Cameras Dont Make Photographs
Many a person has come up to me to ask, what exactly does one need to hire a photographer for? Photographs depict what actually IS there, right? And the truth doesn’t change based on perception. So as long as I have a decent enough camera to work with, doesn’t the person behind the lens become immaterial?
I’ll tell you why this theory doesn’t hold water. We take photos to capture moments that are beautiful, and when we go back to look at them, we want to feel a whiff of what we felt then. The truth, however, isn’t objective. Just as one picture may tell a thousand stories, what looks perfect from one angle may look extremely ordinary – or even unappealing – from another. Photographs are taken to capture the best possible version of the truth.
And that is where the professional comes in. The lights, the angles, the shades, the tones – even the split-second decision of exactly when to click – all or any of these can be the factor/s that either messed up, or perfected the photo. A photographer takes all of these into account for every one of the photos clicked – because it’s their job. And there is so much more. As Ansel Adams said, “You don't make a photograph just with a camera. You bring to the act of photography all the pictures you have seen, the books you have read, the music you have heard, the people you have loved.”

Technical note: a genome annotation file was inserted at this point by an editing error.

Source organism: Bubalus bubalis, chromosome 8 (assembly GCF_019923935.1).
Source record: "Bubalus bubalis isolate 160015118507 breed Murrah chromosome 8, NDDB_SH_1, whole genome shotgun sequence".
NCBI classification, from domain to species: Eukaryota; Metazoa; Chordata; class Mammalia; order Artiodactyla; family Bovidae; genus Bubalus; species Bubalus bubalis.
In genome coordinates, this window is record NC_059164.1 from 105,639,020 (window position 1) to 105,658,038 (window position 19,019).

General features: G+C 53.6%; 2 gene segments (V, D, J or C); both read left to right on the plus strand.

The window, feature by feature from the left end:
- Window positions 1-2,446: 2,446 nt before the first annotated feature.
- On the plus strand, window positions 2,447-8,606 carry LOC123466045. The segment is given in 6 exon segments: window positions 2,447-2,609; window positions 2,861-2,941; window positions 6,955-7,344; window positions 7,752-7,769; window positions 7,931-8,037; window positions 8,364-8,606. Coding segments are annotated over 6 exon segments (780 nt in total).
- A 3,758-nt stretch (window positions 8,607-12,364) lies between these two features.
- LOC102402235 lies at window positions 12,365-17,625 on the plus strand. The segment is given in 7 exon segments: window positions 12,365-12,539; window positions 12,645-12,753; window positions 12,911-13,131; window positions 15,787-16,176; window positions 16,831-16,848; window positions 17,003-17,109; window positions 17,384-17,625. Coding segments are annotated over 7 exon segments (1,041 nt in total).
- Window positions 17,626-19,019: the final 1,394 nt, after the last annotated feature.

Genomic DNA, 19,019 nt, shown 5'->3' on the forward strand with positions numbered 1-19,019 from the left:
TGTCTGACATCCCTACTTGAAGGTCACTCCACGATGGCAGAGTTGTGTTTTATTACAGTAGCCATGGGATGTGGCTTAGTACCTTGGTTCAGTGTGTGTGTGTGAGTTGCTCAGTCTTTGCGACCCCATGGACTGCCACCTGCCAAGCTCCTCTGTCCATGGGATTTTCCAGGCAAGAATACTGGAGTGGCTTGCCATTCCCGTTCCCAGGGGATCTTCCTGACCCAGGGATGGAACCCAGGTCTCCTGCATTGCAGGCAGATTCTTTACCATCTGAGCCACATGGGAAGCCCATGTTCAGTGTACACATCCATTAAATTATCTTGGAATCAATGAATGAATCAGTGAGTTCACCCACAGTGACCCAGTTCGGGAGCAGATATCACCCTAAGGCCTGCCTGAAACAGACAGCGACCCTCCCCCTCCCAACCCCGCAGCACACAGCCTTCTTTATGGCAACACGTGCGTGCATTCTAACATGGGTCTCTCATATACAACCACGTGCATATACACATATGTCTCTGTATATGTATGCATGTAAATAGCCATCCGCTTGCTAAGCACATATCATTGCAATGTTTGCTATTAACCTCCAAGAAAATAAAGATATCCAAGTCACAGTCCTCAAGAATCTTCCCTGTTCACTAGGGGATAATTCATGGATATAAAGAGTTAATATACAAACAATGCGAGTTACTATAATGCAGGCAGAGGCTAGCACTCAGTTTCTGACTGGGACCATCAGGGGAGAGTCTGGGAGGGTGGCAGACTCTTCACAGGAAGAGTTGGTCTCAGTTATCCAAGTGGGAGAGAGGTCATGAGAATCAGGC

There’s some who object to the touch ups applied on a photo, insisting it deviates from the “real thing”. What is the “real thing”, though? What your eyes see? That’s just another set of lens, too. You’d see very differently if you were, say, a dog. Which is to say which is real? “There is no process so pure that we will ever be free from manipulation”, says David duChemin. If the result, therefore, is beautiful, then that is exactly, what should be desired.
Photography is an art, and it should be treated as such. Any rule restricting it to breathe, in turn stifles the final outcome bit by bit. Let it free – let it surprise you, astound you.